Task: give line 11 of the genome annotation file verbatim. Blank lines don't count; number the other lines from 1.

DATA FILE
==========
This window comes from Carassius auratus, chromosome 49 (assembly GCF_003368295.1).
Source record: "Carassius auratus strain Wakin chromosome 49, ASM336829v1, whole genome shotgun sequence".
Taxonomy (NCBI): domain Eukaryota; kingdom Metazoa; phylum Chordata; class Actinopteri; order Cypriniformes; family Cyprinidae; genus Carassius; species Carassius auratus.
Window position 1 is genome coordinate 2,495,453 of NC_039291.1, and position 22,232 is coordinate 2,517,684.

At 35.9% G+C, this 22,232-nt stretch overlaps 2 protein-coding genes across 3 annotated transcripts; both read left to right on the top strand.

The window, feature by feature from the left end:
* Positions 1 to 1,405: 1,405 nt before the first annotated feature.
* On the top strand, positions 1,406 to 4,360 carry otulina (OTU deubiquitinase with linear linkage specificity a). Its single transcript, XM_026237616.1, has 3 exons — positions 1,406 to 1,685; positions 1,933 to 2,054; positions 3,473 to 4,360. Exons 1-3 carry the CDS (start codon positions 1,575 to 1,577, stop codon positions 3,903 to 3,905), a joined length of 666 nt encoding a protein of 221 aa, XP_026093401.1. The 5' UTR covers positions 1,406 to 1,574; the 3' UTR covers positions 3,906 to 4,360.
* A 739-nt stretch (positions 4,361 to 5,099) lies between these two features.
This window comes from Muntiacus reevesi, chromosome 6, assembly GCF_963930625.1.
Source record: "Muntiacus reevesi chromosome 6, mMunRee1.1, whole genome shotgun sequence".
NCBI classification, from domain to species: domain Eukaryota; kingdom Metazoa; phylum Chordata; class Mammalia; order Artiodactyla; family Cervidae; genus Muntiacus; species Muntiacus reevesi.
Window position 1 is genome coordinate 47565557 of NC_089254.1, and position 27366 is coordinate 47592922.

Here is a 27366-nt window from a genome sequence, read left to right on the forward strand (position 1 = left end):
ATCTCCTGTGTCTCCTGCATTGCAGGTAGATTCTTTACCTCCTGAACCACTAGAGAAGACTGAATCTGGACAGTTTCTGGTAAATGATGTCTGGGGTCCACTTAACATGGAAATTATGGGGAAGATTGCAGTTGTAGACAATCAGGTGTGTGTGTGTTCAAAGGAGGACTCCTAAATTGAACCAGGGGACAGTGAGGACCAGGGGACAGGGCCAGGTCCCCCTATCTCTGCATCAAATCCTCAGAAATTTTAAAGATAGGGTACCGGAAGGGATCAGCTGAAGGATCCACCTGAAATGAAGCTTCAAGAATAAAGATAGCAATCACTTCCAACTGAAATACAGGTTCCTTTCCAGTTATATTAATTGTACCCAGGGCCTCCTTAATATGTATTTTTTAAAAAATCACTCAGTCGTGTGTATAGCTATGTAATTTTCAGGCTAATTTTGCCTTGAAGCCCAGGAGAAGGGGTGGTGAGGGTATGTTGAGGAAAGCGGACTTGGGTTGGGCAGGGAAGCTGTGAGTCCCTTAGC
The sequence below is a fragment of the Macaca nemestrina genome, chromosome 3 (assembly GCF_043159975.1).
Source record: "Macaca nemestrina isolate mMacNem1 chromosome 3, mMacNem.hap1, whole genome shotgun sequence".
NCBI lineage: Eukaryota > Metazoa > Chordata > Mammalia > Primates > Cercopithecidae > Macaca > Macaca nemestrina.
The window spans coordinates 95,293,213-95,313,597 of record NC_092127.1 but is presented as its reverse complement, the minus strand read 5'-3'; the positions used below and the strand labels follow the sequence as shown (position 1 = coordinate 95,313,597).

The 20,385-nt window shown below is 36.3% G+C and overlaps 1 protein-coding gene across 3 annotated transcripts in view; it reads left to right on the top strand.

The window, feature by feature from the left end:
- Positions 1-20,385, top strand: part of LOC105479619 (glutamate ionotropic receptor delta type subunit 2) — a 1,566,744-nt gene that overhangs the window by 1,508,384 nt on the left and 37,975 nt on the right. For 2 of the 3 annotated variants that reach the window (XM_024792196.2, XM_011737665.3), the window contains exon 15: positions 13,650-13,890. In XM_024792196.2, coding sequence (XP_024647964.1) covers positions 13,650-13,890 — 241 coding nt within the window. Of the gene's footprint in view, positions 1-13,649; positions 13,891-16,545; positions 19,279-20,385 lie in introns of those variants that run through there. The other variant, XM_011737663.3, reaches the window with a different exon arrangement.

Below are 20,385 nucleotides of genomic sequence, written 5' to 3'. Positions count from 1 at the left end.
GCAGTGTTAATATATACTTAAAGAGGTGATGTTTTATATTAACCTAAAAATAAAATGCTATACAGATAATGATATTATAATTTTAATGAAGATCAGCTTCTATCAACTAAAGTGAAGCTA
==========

Source record: "Muntiacus reevesi chromosome 6, mMunRee1.1, whole genome shotgun sequence".